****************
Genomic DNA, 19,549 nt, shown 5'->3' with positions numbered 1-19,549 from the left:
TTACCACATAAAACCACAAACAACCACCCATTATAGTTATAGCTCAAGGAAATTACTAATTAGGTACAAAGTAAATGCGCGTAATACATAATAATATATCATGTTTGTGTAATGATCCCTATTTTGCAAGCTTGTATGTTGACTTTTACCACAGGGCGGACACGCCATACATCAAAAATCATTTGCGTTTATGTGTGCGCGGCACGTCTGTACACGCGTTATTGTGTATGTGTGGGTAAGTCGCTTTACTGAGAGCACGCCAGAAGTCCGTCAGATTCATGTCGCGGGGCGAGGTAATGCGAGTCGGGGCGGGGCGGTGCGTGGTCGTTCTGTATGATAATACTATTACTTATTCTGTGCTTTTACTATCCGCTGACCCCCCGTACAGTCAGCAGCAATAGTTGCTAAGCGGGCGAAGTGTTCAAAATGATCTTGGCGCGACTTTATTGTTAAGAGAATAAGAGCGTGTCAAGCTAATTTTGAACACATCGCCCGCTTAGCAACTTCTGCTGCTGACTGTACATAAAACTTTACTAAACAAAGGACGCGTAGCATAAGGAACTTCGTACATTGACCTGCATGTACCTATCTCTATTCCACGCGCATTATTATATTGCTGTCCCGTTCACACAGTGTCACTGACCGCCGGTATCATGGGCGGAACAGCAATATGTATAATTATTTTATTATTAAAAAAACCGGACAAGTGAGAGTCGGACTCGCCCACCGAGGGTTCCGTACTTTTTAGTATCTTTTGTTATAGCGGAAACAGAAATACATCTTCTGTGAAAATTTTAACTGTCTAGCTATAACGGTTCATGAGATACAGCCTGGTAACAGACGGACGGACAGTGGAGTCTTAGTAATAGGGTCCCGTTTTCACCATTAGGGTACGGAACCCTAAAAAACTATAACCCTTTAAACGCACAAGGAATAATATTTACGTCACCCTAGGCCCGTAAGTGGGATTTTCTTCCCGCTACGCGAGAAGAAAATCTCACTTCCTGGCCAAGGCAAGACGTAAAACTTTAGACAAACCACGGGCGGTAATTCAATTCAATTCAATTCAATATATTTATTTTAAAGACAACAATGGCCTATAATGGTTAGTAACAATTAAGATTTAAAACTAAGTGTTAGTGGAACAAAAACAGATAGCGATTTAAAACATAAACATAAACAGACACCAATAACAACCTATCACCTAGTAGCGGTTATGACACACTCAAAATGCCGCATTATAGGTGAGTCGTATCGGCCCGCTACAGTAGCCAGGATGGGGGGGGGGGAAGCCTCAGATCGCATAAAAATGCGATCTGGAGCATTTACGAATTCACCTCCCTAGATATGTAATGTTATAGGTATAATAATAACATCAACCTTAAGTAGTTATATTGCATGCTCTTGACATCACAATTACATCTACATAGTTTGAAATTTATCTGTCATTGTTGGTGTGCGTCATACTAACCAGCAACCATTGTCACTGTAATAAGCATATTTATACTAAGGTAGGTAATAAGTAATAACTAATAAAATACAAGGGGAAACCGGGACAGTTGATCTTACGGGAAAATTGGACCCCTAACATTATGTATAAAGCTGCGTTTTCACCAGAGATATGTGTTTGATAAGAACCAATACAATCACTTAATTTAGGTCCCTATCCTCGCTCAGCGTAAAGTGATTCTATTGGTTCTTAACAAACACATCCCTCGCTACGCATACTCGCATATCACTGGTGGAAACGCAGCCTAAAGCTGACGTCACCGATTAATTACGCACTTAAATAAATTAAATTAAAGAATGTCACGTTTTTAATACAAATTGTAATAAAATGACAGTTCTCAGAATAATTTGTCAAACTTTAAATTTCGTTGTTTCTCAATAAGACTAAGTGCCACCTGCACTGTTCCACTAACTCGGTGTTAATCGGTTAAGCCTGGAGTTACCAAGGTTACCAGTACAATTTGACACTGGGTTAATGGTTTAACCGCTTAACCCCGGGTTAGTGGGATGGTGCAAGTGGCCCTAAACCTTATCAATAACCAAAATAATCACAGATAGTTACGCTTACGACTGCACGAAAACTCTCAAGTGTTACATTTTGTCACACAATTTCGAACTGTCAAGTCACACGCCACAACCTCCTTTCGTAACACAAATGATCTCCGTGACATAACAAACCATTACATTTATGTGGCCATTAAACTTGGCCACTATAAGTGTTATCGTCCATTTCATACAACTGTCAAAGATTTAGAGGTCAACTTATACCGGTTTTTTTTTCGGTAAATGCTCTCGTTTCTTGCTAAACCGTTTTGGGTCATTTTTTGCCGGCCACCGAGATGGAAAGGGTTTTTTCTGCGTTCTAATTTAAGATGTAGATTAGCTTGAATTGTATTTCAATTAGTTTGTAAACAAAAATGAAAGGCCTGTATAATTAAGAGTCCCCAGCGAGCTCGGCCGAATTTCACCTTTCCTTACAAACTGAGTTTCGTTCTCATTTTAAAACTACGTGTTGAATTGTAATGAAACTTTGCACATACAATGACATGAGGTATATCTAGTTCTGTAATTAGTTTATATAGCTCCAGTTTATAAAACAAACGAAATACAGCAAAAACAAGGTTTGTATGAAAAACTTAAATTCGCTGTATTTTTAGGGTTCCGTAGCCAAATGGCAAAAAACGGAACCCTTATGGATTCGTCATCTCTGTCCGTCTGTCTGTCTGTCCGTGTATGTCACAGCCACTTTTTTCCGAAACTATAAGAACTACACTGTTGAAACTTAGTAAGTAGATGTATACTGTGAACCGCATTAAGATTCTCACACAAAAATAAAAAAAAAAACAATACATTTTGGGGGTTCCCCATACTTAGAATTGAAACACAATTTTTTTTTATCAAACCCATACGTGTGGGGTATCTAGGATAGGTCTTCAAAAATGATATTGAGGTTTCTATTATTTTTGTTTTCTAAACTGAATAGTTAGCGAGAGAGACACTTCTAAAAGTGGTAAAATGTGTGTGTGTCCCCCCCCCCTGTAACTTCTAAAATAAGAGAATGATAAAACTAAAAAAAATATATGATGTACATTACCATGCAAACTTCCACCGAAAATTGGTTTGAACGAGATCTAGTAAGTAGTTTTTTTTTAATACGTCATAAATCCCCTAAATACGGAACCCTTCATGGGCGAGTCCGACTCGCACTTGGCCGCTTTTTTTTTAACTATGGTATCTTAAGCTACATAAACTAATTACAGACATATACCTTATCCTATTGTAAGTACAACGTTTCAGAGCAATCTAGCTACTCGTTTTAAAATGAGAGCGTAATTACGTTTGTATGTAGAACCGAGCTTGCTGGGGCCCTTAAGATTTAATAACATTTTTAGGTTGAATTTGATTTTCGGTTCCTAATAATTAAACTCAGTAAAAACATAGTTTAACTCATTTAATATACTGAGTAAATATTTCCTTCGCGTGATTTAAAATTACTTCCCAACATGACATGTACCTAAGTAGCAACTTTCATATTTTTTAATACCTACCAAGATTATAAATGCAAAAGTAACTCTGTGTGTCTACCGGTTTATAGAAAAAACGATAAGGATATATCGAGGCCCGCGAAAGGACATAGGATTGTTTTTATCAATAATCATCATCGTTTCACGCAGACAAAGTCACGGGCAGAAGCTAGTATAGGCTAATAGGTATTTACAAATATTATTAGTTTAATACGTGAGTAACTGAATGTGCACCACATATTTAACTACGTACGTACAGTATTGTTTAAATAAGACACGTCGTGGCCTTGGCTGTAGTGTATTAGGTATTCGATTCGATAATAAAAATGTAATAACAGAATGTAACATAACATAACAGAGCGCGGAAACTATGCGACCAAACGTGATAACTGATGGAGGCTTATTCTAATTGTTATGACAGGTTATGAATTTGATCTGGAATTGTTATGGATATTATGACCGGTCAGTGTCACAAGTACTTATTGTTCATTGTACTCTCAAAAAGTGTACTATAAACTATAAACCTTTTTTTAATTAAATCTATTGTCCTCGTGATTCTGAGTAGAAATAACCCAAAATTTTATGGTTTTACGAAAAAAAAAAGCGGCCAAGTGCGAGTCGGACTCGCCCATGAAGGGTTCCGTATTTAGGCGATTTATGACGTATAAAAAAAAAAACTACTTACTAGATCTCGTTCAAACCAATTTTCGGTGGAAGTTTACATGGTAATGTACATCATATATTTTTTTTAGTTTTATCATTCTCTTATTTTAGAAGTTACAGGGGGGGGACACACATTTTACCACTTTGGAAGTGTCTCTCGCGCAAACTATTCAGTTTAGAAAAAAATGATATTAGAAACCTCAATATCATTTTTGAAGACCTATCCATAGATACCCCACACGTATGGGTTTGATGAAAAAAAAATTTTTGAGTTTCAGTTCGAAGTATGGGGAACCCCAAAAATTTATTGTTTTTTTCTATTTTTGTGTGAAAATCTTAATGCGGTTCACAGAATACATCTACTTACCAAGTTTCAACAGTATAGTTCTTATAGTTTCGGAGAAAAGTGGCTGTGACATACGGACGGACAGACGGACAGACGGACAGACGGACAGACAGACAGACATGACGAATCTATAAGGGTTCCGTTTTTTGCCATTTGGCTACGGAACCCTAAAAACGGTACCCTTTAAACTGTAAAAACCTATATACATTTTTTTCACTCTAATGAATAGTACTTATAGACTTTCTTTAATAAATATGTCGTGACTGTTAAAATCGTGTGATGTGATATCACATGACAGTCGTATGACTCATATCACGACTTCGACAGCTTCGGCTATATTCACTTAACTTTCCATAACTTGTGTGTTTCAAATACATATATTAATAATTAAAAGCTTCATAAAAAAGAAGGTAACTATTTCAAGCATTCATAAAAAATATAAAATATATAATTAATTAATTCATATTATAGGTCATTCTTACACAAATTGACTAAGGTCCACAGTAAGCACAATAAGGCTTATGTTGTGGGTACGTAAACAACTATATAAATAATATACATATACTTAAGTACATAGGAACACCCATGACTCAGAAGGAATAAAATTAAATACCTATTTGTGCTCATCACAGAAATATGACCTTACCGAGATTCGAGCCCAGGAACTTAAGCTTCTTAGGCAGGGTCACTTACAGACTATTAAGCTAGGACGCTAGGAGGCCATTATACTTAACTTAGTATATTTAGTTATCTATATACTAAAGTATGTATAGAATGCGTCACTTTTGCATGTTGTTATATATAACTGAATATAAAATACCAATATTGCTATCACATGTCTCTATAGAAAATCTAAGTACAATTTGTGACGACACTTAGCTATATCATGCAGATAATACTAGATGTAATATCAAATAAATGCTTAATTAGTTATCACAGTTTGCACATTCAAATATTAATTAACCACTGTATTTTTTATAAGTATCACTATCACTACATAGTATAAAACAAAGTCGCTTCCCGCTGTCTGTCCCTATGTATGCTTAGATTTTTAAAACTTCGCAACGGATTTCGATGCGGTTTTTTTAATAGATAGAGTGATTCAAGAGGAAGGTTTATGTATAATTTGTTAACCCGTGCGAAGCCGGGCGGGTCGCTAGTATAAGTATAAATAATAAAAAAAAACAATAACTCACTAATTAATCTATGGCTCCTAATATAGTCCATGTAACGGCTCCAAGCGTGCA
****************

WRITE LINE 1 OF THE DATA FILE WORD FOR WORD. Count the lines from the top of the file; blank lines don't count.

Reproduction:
Genomic DNA, 19,549 nt, shown 5'->3' with positions numbered 1-19,549 from the left: